This is the churchyard of St. Michael and All Angels Church in Bunwell.
Just before my friend Richard and I meandered out to look at some historic churches, I was watching a documentary on tunnelling under the German lines during the First World War. This was a successful tactic deployed primarily by the British military and the Royal Engineers, although they were helped by numerous other companies which included those from Canada, Australia and New Zealand amongst others.
Which is why I thought that the grave of Jack Montague Smith looked interesting, he’s one of the three war dead who is buried in the churchyard. He was born in Bunwell on 2 November 1892 and was the son of George William Gates Smith and Mary Alice Smith, of The Laburnums, Bunwell. His father was a watchmaker and Jack had three brothers and two sisters at the time of the 1901 census.
Jack was a member of the 1st Canadian Tunnelling Company, part of the Canadian Engineers. They were sent to France in early 1916 and worked on the Bluff area, in Flanders, until early 1917 when the Australians took over. Their role was primarily in tunnelling under enemy lines, a dangerous and difficult occupation.
Jack was a sapper with service number 501337 and he signed up in Ontario in December 1915. There’s an obvious question of what Jack was doing in Canada, but it wasn’t uncommon for younger men to go and find employment there, so that’s my best guess. Unfortunately, as Jack’s surname is Smith, I can’t identify which of the many Jack Smiths it might have been on the passenger lists.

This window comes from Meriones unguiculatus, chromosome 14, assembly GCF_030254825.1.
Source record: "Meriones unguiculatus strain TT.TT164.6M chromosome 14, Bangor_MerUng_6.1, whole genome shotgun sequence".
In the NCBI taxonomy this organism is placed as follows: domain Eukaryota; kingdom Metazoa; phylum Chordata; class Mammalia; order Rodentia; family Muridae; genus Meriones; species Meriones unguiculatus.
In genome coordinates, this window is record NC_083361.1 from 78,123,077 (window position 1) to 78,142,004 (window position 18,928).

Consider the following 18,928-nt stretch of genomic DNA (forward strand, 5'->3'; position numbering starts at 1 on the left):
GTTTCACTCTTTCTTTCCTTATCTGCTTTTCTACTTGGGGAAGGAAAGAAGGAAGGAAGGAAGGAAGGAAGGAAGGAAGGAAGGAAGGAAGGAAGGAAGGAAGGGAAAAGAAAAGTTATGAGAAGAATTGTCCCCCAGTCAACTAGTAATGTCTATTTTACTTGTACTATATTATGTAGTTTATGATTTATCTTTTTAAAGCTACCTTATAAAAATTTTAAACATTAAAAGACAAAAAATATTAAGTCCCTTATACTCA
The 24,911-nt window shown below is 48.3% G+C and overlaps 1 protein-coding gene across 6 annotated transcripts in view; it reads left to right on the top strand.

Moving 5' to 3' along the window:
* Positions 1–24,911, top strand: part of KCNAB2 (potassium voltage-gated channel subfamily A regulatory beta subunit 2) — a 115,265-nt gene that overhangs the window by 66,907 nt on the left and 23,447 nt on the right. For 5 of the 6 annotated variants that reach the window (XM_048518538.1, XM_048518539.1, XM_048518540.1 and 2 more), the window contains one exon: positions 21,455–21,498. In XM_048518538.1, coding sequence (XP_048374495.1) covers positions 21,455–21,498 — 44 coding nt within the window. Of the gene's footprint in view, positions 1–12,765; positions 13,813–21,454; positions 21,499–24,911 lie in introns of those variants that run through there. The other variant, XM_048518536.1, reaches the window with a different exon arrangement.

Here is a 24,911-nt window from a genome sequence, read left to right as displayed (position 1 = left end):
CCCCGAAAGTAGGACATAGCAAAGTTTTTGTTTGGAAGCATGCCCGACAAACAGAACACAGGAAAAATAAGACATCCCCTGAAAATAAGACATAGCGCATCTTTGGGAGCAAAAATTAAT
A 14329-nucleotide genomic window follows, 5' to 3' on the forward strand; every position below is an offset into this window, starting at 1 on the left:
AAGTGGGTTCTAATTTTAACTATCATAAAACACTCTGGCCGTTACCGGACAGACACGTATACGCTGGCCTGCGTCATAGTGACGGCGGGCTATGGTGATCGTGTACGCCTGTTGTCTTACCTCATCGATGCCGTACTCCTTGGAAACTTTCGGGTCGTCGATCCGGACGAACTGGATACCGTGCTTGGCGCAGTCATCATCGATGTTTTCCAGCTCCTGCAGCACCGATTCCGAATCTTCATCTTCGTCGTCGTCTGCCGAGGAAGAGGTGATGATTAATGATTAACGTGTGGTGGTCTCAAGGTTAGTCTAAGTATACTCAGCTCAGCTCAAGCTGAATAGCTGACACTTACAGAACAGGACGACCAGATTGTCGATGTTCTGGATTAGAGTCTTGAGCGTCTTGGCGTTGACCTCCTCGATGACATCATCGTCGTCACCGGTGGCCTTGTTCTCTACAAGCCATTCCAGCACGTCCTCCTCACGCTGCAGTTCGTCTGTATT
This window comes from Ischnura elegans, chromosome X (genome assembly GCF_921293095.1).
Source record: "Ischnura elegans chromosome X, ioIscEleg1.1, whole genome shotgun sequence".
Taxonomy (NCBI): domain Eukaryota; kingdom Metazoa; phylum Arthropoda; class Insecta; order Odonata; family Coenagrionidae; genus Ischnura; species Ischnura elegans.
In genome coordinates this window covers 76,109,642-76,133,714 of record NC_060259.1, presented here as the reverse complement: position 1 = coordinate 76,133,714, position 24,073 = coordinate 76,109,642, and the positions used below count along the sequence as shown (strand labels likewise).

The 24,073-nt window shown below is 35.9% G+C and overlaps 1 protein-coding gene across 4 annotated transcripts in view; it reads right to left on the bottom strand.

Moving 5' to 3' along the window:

After being sent to fight on the front line he was injured on 26 April 1916. He was admitted to the 51st Field Ambulance, which was a front line medical unit which treated those with injuries. He was evacuated back to the United Kingdom, being sent to the Yarrow Hospital in Broadstairs where Canadian troops were cared for. Sadly, Jack died of his injuries at the hospital on 1 June 1916 at the age of 23 years old. His body was then returned to Norfolk for burial at Bunwell on 2 June 1916.